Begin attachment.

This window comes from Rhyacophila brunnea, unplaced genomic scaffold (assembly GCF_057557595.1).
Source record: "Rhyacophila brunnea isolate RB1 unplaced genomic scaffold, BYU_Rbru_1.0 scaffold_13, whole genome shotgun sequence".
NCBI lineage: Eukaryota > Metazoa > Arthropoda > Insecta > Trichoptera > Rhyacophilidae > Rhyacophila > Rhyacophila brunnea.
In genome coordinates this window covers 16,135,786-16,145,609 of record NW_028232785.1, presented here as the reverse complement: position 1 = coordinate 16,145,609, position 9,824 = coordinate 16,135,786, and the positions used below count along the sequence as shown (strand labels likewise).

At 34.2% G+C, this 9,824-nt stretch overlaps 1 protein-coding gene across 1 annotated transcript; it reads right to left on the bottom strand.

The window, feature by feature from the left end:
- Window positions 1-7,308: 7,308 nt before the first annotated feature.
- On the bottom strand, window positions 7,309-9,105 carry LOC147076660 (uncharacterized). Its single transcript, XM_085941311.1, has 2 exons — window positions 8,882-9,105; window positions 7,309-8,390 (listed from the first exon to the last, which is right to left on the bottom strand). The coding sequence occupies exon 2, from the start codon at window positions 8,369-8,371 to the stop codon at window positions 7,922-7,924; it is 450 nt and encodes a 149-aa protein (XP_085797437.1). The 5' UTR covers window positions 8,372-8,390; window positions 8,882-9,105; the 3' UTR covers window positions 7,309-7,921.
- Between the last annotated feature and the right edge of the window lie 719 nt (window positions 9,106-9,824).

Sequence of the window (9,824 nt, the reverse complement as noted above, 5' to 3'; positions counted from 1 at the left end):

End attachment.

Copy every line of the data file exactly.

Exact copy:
This window comes from Rhyacophila brunnea, unplaced genomic scaffold (assembly GCF_057557595.1).
Source record: "Rhyacophila brunnea isolate RB1 unplaced genomic scaffold, BYU_Rbru_1.0 scaffold_13, whole genome shotgun sequence".
NCBI lineage: Eukaryota > Metazoa > Arthropoda > Insecta > Trichoptera > Rhyacophilidae > Rhyacophila > Rhyacophila brunnea.
In genome coordinates this window covers 16,135,786-16,145,609 of record NW_028232785.1, presented here as the reverse complement: position 1 = coordinate 16,145,609, position 9,824 = coordinate 16,135,786, and the positions used below count along the sequence as shown (strand labels likewise).

At 34.2% G+C, this 9,824-nt stretch overlaps 1 protein-coding gene across 1 annotated transcript; it reads right to left on the bottom strand.

The window, feature by feature from the left end:
- Window positions 1-7,308: 7,308 nt before the first annotated feature.
- On the bottom strand, window positions 7,309-9,105 carry LOC147076660 (uncharacterized). Its single transcript, XM_085941311.1, has 2 exons — window positions 8,882-9,105; window positions 7,309-8,390 (listed from the first exon to the last, which is right to left on the bottom strand). The coding sequence occupies exon 2, from the start codon at window positions 8,369-8,371 to the stop codon at window positions 7,922-7,924; it is 450 nt and encodes a 149-aa protein (XP_085797437.1). The 5' UTR covers window positions 8,372-8,390; window positions 8,882-9,105; the 3' UTR covers window positions 7,309-7,921.
- Between the last annotated feature and the right edge of the window lie 719 nt (window positions 9,106-9,824).

Sequence of the window (9,824 nt, the reverse complement as noted above, 5' to 3'; positions counted from 1 at the left end):